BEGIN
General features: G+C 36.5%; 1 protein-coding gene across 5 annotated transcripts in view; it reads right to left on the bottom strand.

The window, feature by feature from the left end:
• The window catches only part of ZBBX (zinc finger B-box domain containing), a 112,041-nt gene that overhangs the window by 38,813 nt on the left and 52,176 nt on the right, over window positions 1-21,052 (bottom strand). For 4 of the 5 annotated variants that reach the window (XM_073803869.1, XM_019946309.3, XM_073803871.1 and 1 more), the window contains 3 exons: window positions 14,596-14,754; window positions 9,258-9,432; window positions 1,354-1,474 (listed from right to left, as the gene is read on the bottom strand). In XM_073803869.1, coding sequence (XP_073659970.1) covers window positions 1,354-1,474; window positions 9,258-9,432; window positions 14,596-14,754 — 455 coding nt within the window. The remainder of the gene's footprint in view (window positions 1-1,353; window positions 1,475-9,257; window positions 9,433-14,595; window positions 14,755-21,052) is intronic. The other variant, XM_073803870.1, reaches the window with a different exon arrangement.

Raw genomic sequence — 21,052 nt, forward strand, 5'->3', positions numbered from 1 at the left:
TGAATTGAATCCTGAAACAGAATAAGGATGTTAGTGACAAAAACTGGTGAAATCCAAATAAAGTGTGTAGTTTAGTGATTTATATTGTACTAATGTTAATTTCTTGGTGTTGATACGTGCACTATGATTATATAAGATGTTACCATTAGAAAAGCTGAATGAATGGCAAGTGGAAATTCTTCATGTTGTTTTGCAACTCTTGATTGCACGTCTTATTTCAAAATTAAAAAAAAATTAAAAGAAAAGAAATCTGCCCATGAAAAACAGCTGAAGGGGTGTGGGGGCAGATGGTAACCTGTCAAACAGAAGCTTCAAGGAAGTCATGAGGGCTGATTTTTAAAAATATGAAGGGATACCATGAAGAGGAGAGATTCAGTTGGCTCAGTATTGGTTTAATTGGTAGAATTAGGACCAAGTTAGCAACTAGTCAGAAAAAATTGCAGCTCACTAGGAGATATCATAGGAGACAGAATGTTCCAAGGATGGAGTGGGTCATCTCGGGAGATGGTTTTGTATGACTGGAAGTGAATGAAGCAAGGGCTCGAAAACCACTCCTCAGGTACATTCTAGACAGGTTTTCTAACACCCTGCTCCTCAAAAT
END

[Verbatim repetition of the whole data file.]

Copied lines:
General features: G+C 36.5%; 1 protein-coding gene across 5 annotated transcripts in view; it reads right to left on the bottom strand.

The window, feature by feature from the left end:
• The window catches only part of ZBBX (zinc finger B-box domain containing), a 112,041-nt gene that overhangs the window by 38,813 nt on the left and 52,176 nt on the right, over window positions 1-21,052 (bottom strand). For 4 of the 5 annotated variants that reach the window (XM_073803869.1, XM_019946309.3, XM_073803871.1 and 1 more), the window contains 3 exons: window positions 14,596-14,754; window positions 9,258-9,432; window positions 1,354-1,474 (listed from right to left, as the gene is read on the bottom strand). In XM_073803869.1, coding sequence (XP_073659970.1) covers window positions 1,354-1,474; window positions 9,258-9,432; window positions 14,596-14,754 — 455 coding nt within the window. The remainder of the gene's footprint in view (window positions 1-1,353; window positions 1,475-9,257; window positions 9,433-14,595; window positions 14,755-21,052) is intronic. The other variant, XM_073803870.1, reaches the window with a different exon arrangement.

Raw genomic sequence — 21,052 nt, forward strand, 5'->3', positions numbered from 1 at the left:
TGAATTGAATCCTGAAACAGAATAAGGATGTTAGTGACAAAAACTGGTGAAATCCAAATAAAGTGTGTAGTTTAGTGATTTATATTGTACTAATGTTAATTTCTTGGTGTTGATACGTGCACTATGATTATATAAGATGTTACCATTAGAAAAGCTGAATGAATGGCAAGTGGAAATTCTTCATGTTGTTTTGCAACTCTTGATTGCACGTCTTATTTCAAAATTAAAAAAAAATTAAAAGAAAAGAAATCTGCCCATGAAAAACAGCTGAAGGGGTGTGGGGGCAGATGGTAACCTGTCAAACAGAAGCTTCAAGGAAGTCATGAGGGCTGATTTTTAAAAATATGAAGGGATACCATGAAGAGGAGAGATTCAGTTGGCTCAGTATTGGTTTAATTGGTAGAATTAGGACCAAGTTAGCAACTAGTCAGAAAAAATTGCAGCTCACTAGGAGATATCATAGGAGACAGAATGTTCCAAGGATGGAGTGGGTCATCTCGGGAGATGGTTTTGTATGACTGGAAGTGAATGAAGCAAGGGCTCGAAAACCACTCCTCAGGTACATTCTAGACAGGTTTTCTAACACCCTGCTCCTCAAAAT